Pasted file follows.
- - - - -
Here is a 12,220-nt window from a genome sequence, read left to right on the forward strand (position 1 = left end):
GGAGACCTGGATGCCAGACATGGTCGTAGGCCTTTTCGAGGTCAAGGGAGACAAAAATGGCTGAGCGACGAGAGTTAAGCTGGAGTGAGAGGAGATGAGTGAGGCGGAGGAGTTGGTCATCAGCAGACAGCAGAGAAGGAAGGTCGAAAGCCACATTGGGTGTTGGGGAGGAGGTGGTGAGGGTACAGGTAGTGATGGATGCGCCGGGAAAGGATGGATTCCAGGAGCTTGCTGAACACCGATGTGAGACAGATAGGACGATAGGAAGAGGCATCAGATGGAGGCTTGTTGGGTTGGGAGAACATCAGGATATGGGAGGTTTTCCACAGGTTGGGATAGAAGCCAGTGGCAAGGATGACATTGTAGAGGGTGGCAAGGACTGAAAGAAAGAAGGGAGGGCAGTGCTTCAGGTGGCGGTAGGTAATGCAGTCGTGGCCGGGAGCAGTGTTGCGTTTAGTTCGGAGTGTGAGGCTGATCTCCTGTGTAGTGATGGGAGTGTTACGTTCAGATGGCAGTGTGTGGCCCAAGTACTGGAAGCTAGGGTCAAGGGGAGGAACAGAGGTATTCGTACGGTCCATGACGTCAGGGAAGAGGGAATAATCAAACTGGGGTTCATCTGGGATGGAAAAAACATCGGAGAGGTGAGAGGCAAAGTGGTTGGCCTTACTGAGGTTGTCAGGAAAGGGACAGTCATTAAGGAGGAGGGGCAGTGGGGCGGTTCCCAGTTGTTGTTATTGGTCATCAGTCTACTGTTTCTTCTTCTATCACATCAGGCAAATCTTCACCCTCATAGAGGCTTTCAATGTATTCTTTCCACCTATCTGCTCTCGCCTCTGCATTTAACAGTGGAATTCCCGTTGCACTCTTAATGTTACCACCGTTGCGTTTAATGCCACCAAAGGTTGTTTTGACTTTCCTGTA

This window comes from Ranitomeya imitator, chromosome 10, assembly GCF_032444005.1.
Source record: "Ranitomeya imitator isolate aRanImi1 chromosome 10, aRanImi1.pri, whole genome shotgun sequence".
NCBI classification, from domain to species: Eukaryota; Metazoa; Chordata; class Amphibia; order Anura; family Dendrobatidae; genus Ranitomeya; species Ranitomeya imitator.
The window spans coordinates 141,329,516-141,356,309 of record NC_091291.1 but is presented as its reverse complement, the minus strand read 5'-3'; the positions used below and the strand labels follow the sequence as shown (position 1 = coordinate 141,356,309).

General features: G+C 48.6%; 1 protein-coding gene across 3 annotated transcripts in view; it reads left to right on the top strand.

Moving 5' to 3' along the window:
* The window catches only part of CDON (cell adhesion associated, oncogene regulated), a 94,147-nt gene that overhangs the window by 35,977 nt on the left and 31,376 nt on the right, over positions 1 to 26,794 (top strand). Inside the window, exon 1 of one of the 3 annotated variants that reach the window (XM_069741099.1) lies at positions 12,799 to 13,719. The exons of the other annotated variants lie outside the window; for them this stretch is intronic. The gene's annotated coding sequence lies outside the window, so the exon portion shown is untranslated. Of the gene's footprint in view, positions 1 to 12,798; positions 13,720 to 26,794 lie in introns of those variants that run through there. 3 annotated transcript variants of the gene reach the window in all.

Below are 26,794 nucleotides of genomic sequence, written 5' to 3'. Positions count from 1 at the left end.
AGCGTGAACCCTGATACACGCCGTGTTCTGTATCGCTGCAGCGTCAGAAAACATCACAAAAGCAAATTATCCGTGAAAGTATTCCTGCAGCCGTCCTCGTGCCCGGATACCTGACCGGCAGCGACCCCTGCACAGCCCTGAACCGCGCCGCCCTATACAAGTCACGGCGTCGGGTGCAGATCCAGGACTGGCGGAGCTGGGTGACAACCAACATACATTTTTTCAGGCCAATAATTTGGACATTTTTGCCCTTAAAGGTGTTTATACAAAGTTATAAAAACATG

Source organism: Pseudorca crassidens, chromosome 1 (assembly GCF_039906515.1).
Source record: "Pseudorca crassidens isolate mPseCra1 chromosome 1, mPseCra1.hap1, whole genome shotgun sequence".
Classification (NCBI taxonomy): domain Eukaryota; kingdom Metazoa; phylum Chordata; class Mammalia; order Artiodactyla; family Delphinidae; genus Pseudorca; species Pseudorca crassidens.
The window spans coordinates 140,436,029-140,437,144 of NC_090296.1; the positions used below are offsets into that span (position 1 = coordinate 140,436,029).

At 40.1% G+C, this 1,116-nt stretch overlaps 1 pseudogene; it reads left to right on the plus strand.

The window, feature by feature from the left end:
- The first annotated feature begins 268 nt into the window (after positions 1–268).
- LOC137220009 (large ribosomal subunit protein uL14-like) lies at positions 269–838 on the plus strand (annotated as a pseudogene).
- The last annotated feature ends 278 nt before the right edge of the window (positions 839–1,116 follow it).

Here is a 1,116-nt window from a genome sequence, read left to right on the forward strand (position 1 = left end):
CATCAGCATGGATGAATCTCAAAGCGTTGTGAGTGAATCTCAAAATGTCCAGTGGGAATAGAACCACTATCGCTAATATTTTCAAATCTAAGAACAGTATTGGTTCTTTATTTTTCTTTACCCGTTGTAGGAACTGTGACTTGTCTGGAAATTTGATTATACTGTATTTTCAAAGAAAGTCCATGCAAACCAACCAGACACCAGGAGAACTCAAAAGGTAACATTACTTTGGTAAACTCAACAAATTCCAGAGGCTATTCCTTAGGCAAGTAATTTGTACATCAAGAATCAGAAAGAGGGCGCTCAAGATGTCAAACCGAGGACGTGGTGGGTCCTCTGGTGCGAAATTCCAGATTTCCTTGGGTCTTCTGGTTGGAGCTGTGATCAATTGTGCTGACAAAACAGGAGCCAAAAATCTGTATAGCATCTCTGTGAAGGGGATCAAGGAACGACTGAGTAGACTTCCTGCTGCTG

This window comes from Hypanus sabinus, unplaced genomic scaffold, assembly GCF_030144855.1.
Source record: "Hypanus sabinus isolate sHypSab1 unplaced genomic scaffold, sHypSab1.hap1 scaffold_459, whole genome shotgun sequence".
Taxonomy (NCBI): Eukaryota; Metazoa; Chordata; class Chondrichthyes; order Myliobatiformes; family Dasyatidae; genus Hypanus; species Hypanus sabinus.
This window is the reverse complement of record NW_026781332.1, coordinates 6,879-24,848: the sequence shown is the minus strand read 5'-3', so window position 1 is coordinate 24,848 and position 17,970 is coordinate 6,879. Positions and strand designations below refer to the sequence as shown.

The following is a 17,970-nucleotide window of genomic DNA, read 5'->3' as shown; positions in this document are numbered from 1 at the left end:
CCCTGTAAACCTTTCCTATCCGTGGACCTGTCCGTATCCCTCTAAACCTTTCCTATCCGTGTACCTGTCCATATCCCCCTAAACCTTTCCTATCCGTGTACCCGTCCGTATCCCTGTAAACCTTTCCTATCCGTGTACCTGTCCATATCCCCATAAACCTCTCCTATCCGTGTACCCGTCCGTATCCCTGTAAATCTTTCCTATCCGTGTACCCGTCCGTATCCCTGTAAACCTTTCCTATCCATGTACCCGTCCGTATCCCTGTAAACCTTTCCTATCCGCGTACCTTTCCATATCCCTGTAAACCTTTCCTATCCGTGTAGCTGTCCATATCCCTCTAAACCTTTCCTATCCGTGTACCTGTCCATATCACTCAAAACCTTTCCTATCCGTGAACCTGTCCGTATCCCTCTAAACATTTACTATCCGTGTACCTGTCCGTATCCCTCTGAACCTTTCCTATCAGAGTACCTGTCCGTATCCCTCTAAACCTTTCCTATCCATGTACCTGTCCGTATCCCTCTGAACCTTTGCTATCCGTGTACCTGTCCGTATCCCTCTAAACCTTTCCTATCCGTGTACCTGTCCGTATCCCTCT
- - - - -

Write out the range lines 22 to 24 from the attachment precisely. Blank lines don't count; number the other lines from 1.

CATCAGCATGGATGAATCTCAAAGCGTTGTGAGTGAATCTCAAAATGTCCAGTGGGAATAGAACCACTATCGCTAATATTTTCAAATCTAAGAACAGTATTGGTTCTTTATTTTTCTTTACCCGTTGTAGGAACTGTGACTTGTCTGGAAATTTGATTATACTGTATTTTCAAAGAAAGTCCATGCAAACCAACCAGACACCAGGAGAACTCAAAAGGTAACATTACTTTGGTAAACTCAACAAATTCCAGAGGCTATTCCTTAGGCAAGTAATTTGTACATCAAGAATCAGAAAGAGGGCGCTCAAGATGTCAAACCGAGGACGTGGTGGGTCCTCTGGTGCGAAATTCCAGATTTCCTTGGGTCTTCTGGTTGGAGCTGTGATCAATTGTGCTGACAAAACAGGAGCCAAAAATCTGTATAGCATCTCTGTGAAGGGGATCAAGGAACGACTGAGTAGACTTCCTGCTGCTG

This window comes from Hypanus sabinus, unplaced genomic scaffold, assembly GCF_030144855.1.
Source record: "Hypanus sabinus isolate sHypSab1 unplaced genomic scaffold, sHypSab1.hap1 scaffold_459, whole genome shotgun sequence".